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Functional Foods - what do you think of probiotic and cholesterol reducing products?

(38 Posts)
gemmiegoatlegs Wed 22-Apr-09 20:48:16

The supermarkets are chock full of various products that make some sort of health claim.
You know the ones,
Probiotic yogurts - help support your body's defences
Vegetable fat spreads - rich in heart healthy omega 3 and 6
Yogurts - reduce the level of 'bad cholesterol'

Do you buy these? Do you believe the health claims on the packaging? Do you think its all a big marketing scam?

i am writing an assignment on consumer opinion of functional food products and thought it would be good to see what real people actually think.

TheArmadillo Wed 22-Apr-09 20:52:41

I think it's overpriced crap tbh.

I don't doubt that there is something in the foods that does what it claims but not enough to actually make a difference. Or the ingrediant that the claim rests on is inactive in the product. OR the body can't actually absorb it in the form in the food. Or that the average person gets plenty in of whatever in their diet anyway so is no point.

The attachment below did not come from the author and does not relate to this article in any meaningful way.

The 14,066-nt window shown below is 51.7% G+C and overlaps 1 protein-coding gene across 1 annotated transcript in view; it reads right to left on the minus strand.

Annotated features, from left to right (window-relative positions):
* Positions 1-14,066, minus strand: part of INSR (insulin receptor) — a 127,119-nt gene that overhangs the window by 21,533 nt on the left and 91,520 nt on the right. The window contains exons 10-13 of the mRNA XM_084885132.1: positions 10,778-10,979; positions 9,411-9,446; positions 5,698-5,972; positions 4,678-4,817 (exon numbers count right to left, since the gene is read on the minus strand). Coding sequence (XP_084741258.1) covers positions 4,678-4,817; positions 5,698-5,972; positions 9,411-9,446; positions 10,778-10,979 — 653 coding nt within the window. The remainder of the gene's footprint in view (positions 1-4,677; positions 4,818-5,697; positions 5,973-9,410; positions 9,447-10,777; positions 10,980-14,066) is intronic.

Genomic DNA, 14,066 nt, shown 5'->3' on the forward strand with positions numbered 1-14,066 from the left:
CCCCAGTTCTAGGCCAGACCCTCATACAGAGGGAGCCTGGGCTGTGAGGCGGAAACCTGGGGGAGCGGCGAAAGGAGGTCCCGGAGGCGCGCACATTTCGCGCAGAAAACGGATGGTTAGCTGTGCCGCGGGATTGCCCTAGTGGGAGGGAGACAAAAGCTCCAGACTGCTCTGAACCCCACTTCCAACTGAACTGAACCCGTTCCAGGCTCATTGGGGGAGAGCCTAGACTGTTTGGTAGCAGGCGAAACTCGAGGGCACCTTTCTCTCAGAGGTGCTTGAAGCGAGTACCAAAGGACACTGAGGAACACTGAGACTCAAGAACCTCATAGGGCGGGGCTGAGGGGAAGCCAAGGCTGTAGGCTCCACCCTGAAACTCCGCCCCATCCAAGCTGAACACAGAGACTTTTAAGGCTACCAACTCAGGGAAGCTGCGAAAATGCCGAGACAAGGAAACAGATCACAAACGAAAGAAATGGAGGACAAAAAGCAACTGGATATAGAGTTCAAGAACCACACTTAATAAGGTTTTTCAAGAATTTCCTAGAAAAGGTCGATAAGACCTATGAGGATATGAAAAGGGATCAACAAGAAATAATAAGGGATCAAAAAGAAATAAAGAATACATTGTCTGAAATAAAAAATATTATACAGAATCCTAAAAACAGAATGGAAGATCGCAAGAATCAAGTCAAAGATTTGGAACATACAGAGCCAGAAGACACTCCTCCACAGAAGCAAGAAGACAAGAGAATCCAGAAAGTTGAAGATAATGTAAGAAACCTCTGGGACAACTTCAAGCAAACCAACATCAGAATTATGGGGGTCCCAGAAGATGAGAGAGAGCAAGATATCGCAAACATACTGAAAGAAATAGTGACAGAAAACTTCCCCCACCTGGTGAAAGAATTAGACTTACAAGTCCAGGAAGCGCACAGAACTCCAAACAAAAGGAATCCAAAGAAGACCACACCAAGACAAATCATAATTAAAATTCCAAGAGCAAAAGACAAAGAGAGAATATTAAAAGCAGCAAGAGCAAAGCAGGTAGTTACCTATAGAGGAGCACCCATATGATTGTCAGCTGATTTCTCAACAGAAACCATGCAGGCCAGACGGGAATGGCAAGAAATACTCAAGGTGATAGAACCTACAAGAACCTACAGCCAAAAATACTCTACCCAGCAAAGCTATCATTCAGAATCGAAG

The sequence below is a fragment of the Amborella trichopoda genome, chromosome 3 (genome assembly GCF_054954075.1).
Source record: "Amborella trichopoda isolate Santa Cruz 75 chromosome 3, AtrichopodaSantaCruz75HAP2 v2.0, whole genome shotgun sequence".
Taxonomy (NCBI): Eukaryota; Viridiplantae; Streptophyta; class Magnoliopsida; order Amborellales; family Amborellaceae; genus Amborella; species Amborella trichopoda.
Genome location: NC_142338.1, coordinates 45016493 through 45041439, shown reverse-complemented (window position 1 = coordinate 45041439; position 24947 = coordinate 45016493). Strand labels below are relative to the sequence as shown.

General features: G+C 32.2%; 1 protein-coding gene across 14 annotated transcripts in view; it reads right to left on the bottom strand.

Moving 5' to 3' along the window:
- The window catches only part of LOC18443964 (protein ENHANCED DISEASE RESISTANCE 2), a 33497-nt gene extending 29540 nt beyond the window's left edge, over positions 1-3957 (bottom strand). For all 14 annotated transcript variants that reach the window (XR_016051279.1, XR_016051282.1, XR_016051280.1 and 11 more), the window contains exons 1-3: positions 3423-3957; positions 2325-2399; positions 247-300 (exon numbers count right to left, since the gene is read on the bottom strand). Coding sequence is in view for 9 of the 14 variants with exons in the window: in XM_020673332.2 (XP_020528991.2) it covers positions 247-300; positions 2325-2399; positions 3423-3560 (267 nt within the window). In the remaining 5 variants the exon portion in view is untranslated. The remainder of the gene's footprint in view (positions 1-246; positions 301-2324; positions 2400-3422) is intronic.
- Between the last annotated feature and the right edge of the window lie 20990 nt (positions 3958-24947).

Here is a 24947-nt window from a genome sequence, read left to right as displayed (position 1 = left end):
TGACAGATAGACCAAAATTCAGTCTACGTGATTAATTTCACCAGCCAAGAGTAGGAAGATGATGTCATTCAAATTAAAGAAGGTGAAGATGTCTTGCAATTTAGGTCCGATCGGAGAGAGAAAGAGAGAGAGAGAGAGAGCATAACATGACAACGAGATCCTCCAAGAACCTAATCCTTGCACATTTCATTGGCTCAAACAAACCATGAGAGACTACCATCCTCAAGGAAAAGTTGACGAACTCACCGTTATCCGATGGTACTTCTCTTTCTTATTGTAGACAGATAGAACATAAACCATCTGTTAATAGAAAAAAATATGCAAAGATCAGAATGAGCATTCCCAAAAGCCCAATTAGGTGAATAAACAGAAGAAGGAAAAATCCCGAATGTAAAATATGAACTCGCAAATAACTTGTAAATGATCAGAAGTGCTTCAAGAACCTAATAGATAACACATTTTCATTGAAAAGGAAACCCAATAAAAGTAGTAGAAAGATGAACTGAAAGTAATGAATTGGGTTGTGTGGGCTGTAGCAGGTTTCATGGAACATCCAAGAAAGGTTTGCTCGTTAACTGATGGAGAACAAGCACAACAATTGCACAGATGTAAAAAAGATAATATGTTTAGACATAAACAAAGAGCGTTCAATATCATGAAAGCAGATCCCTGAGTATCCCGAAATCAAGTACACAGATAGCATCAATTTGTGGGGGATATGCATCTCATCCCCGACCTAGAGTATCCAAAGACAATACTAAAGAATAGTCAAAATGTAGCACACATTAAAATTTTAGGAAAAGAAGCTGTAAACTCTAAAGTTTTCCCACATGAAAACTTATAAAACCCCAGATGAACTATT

Plus mostly I think having a balanced diet or a diet that addresses these issues is better than buying specific products. It seems that people buy them to ignore what the crap tehy are eating and rather than change it rely on products that aren't really going to do anything - when what would help is changing their diet completely.

TheProvincialLady Wed 22-Apr-09 20:54:30

They are a load of old tosh. Probiotic yoghurts - full of sugar and most of them have no useful amount of probioticin them. 'Healthy' margarine is just nasty fat. I wouldn't eat anything that had to have deodorant added to it. For every healthy ingredient that these foods claim to have, you can guarantee that there are three grim, unhealthy, unnatural ones that they don't mention in the advertising.

gemmiegoatlegs Wed 22-Apr-09 20:58:00

You have to eat quite a lot of it to get the protective benefits. 20 g of Flora a day seems like a lot to me (I'm a bit of a butter refuser. Goes back to the days when my nan used to make me butter and sugar sandwiches . Bleeeuuurghh. How's that for a nutritious snack?.)

However, if I skip the 20 g of buttery spread in my sandwiches I save 126 calories and 14 g of fat.

gemmiegoatlegs Wed 22-Apr-09 20:59:08

Deoderant TPL? I assume you are referring to the rancid kind of smell of the plant sterols added to Benecol et al?

nickytwotimes Wed 22-Apr-09 20:59:41

Load of expensive rubbish.
Plenty people fall for it though.